To improve communication, use a parent app or a daily note to make sure important things about your child’s day are communicated to the parents. Send a monthly newsletter. Post regularly on your center Facebook page. Have a centralized parent bulletin board in your lobby. Find ways to make sure that your families are getting the information they need about what is happening at your school.
Put a parent retention plan in place to make sure you are showing them some love at regular points along the way. Wow them and remind them that they are important to you, and your school is the best place for their family.
They Are Having Financial Issues
But in other cases, if you offered a reduced schedule option, you may be able to keep the family. If they are full-time, ask them if they’d be open to dropping to two or three days a week, at least temporarily. That way the child’s routine stays somewhat consistent, you don’t completely lose an enrollment, AND the parent has some kid free days to work on that resume and hunt down the perfect new position.
If you present the option as a win-win for the family, they just might take you up on it. And when they do land their new job, they will likely bump back up to full time.
PS – You don’t have to advertise that you do this if you normally only allow full-time enrollments. This is a strategy to help you keep a family vs losing them altogether.
They Don’t Feel Connected
If your families don’t feel connected to you or your teachers, they will leave as soon as something more convenient comes along. The allure of a more conveniently located school, longer hours, provided lunches, diapers, or a newer facility will catch their attention long enough to consider leaving you.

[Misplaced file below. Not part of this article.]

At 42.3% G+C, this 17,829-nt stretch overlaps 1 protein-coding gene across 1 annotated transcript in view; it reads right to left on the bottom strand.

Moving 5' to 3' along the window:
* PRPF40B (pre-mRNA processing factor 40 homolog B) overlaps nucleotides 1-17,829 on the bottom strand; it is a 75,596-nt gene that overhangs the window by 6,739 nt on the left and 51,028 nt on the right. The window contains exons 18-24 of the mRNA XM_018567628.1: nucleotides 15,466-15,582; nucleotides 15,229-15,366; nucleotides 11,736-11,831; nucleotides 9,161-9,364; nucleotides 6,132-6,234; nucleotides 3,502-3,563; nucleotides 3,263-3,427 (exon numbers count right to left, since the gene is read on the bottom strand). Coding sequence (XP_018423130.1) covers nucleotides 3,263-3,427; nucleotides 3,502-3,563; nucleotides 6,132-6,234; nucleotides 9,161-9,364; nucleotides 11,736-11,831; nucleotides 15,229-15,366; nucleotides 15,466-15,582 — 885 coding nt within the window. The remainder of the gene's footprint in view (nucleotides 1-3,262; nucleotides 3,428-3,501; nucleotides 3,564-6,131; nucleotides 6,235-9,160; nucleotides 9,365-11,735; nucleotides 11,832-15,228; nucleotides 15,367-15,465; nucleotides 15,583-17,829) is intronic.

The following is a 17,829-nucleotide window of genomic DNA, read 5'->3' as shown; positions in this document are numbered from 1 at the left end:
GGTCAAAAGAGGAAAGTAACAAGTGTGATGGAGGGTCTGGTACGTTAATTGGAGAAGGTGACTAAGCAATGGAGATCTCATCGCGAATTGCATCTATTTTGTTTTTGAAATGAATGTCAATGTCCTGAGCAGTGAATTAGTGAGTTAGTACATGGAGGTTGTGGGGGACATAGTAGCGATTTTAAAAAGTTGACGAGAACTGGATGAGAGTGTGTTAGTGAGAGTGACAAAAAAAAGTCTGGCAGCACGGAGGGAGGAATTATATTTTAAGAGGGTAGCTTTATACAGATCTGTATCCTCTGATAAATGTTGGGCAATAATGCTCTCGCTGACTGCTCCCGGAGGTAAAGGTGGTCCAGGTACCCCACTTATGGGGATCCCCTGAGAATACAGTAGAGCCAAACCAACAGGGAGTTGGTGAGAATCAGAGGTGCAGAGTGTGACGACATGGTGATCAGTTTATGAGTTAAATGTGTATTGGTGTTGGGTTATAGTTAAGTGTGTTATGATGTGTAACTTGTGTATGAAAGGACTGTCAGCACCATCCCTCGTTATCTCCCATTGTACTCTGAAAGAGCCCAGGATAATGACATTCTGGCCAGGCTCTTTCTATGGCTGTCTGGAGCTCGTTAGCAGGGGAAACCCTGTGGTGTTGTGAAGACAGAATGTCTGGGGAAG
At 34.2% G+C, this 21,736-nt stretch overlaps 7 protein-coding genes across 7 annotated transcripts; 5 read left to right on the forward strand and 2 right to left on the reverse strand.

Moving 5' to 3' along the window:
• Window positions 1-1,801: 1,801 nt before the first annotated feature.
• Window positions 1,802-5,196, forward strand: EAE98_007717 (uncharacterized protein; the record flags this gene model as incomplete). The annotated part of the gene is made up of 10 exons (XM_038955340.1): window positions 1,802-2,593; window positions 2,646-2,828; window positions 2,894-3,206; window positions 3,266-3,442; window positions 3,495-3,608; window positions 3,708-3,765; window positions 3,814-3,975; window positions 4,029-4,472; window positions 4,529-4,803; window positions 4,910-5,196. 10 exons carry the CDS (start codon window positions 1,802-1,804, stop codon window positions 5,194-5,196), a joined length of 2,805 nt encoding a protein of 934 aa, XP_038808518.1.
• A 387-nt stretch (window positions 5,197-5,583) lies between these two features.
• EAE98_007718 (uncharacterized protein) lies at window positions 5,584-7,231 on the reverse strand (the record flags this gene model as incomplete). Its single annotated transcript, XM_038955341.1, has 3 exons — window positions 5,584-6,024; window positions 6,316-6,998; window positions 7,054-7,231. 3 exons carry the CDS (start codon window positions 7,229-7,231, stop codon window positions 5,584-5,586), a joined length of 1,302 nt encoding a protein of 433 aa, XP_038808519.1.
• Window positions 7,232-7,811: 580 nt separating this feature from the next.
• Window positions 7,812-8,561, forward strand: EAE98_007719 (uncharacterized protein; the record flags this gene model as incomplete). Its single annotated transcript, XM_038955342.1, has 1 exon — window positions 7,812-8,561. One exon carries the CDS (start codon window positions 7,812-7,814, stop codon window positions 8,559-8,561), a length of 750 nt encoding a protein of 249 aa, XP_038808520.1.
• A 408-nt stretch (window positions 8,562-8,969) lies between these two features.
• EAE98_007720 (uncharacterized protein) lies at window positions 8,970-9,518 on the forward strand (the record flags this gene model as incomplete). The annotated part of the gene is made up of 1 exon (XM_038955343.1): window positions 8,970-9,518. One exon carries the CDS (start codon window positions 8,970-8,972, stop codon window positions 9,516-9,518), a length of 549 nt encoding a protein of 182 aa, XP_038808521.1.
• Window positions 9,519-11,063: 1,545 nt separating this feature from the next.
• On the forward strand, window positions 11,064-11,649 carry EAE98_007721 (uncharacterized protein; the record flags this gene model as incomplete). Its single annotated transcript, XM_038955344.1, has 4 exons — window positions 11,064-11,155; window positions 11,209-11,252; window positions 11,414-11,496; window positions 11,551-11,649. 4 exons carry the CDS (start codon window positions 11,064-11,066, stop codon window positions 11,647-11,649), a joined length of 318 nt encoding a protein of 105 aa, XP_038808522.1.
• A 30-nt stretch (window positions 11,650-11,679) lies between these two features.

If your family is connected to you, none of these things will even matter. They will be willing to be slightly inconvenienced driving a little farther or by packing a child’s lunch every day because it’s worth it! They are getting amazing care for their child, and they are so bonded with you they couldn’t imagine leaving. I once had a family that moved 30 minutes away from my center, and rather than looking for a center closer to home, they continued to keep their 3 children enrolled because they felt like they were part of our family.
What can you do to make sure you are building relationships with your families? Engage with them. Make sure your teachers are trained to have positive conversations with parents daily – always sharing at least one cute or happy story about their child. (Don’t share negative stuff or complain about the child unless it’s truly a concern. Keeping children from jumping off the chairs or throwing toys is just part of the job. It should not even be mentioned. Parents won’t want to leave their kids with you if they feel like you don’t like taking care of them.)
As the owner or director, you should be available and visible during busy drop off and pick up times to greet parents with a happy smile.
Have a monthly parent newsletter and feature families of the month to help them feel important and get to know each other. Hold occasional family events or activities. Invite parents in for muffins with mom, or donuts with dad, or to help with the Valentine’s Day party. Send a note home, or call a parent once in a while – just to tell them something awesome about their kid. Purposely do things to let your families know you care about them and their child. Build the relationship. Build the connection. Keep the family long term.
Their Personal Circumstances Change
When these types of things happen, you may not be able to save the enrollment, but you can show them lots of love on their way out. When you show them that they are valued, and will be missed, they are much more likely to return if/when their circumstances allow it in the future.
I hope this has given you some insight on what you can do to strengthen your loyalty fence and keep more families enrolled at your school long term. If you have any additional reasons parents might leave and/or some ideas to prevent turnover, comment them below!